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Bits ‘N Pieces


Small business CEOs losing confidence in economy

CEOs’ declining economic confidence is continuing to impact their decision-making, according to a joint Wall Street Journal/Vistage survey published in October. Throughout 2015, CEOs of small firms became increasingly less confident, with numbers falling to their lowest level in nearly two years. The WSJ/Vistage Small Business CEO Confidence Index was 101.9 in October, down from 103.7 in September and the peak of 115.5 at the start of 2015. As a result of continued economic weakness, these CEOs reported that they are increasingly unwilling to invest in building new plants, purchase new equipment and add to their workforces. The report cites uncertain prospects for the economy and uncertainty surrounding monetary policy as reasons for the decline.

Consumer trends for 2016 has identified five consumer trends for 2016.

  • Status tests. These force consumers to prove their worth to a brand. While this seems counterintuitive, the more difficult the test, the greater the status. For example, a Lee Jeans campaign in China to promote heat-retaining denim offered access to exclusive events to customers who went out in the cold and tracked their movements with an app.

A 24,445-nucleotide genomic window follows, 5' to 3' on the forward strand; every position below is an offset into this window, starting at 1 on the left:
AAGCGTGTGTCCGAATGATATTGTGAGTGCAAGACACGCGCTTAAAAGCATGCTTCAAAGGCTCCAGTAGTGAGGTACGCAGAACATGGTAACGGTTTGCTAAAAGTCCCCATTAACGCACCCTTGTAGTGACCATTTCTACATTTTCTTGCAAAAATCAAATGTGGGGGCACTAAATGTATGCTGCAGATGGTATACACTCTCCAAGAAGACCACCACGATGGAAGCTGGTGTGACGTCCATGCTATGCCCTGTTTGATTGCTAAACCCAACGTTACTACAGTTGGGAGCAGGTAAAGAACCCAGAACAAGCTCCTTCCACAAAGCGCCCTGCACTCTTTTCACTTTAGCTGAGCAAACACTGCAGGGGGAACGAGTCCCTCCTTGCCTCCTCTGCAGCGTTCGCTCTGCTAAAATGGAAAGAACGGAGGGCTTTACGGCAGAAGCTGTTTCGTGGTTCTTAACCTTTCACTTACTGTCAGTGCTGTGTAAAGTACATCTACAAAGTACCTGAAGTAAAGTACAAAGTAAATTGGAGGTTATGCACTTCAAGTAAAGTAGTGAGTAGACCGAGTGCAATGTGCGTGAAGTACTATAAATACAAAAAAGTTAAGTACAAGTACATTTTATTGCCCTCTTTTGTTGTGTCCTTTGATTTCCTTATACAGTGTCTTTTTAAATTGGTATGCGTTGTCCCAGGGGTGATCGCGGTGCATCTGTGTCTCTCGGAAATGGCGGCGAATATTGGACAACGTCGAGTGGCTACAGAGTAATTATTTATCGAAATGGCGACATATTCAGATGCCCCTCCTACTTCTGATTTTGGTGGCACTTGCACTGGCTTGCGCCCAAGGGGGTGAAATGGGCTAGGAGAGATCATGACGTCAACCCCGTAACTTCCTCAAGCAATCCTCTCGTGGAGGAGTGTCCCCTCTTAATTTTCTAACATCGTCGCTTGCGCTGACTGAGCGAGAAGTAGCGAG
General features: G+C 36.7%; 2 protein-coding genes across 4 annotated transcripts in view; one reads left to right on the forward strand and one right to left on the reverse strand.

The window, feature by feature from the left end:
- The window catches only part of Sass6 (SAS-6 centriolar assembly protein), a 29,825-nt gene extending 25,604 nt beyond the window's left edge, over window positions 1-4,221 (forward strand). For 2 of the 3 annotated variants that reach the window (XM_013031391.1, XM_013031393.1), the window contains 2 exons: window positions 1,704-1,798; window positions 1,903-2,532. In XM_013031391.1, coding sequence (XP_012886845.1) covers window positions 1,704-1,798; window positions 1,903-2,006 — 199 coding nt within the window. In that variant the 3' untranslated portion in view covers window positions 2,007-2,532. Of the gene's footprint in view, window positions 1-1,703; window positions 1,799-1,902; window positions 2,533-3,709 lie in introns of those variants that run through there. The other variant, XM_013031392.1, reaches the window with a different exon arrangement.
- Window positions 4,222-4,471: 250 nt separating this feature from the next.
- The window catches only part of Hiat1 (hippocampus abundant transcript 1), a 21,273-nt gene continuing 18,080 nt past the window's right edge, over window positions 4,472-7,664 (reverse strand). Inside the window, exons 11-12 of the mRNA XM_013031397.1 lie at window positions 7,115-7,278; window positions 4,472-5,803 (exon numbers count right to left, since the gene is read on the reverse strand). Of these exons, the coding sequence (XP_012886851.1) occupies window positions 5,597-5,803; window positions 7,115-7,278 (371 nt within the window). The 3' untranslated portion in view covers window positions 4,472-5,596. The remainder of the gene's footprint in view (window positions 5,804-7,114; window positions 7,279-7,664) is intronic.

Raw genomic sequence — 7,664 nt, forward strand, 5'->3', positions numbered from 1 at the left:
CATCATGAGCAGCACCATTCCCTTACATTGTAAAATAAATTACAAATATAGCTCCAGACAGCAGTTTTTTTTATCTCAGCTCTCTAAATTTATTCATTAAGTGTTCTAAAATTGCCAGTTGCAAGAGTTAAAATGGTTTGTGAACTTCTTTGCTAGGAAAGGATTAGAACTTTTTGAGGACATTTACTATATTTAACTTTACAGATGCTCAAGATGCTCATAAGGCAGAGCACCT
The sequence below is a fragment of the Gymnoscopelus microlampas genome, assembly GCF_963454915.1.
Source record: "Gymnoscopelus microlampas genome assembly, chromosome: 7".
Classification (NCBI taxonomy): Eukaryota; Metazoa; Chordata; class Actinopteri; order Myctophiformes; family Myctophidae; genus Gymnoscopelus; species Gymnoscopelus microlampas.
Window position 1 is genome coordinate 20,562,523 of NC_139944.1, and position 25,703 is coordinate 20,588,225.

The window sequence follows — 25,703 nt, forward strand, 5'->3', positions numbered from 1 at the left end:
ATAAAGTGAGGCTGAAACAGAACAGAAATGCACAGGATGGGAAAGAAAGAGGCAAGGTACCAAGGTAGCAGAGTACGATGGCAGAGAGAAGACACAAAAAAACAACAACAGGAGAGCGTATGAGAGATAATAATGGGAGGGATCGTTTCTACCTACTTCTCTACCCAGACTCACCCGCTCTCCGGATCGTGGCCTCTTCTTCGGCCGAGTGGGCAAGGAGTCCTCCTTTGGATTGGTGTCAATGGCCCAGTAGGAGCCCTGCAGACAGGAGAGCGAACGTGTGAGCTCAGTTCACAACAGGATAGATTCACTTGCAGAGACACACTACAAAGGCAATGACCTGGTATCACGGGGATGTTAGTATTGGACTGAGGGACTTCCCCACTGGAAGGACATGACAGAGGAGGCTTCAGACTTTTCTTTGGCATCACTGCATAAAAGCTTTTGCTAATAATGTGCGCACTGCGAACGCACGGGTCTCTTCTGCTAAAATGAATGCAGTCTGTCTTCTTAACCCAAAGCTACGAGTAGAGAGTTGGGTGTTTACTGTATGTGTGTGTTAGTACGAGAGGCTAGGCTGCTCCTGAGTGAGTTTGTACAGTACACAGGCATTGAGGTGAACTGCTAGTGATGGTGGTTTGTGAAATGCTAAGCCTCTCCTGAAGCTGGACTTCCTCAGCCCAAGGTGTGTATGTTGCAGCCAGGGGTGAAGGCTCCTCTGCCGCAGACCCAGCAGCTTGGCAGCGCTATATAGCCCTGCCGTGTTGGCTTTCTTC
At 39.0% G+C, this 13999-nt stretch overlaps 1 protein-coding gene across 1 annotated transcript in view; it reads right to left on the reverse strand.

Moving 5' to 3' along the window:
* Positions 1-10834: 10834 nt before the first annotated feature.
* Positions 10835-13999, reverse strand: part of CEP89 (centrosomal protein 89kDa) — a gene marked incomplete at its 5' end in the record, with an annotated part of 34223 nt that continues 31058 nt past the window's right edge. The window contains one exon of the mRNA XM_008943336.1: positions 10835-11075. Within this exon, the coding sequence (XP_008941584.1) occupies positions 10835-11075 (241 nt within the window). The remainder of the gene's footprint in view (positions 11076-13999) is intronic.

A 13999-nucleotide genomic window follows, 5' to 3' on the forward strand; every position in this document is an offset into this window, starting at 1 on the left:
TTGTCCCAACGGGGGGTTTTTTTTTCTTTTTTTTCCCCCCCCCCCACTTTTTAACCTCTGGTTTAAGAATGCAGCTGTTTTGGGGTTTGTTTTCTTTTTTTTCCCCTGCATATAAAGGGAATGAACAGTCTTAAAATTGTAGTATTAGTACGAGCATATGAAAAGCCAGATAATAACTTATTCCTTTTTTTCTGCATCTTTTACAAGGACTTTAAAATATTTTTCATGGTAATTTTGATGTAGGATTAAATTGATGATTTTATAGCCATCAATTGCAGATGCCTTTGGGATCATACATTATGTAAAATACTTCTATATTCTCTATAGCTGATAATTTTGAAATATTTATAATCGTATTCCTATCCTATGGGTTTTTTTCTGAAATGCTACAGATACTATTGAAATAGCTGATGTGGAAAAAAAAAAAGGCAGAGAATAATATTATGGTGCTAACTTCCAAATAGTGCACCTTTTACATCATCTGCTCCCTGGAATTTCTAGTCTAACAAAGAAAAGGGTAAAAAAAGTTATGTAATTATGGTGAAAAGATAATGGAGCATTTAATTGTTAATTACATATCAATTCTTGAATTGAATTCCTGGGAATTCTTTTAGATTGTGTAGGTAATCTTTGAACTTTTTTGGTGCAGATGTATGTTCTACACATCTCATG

• New channels. Consider whether you can create new channels to be in the right place at the right time. For example, a European hotel, in partnership with a fashion brand, stocks hotel rooms with clothes and accessories, which guests can use during their stay and buy at checkout.
  • Ethical company culture. Create an ethical culture customers want to buy from. For example, an Asian taxi service uses 14 percent of its income to offer its drivers benefits such as life insurance, English lessons and scholarships.
  • Beneficial intelligence. Consumers want brands to create smart products and services that will save them time and improve their lives. One example is a Swedish train operator that uses big data to anticipate delays and then notifies passengers of changing departure times through an app.
  • Perspective shifts. Reposition your brand in a way that gives customers a new appreciation for what you do. For example, a French airline created branded chips, candy and cereal bars that double as tickets. Buy candy for 30 to 40 euros and use the product code to book a flight.

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Flat salary budgets spur promotions

Despite improvement in the economy and the job market, salary increase budgets for U.S. companies aren’t reflecting that, according to Mercer’s 2015/2016 U.S. Compensation Planning Survey of 1,504 mid-sized and large U.S. companies employing more than 17 million employees.

As a result, companies are tying base pay increases to stellar performance and using performance-related bonuses and career advancement programs that increase pay as employees are promoted.

According to the survey, the average salary increase budget is expected to be 2.9 percent in 2016, up from 2.8 percent in 2015.

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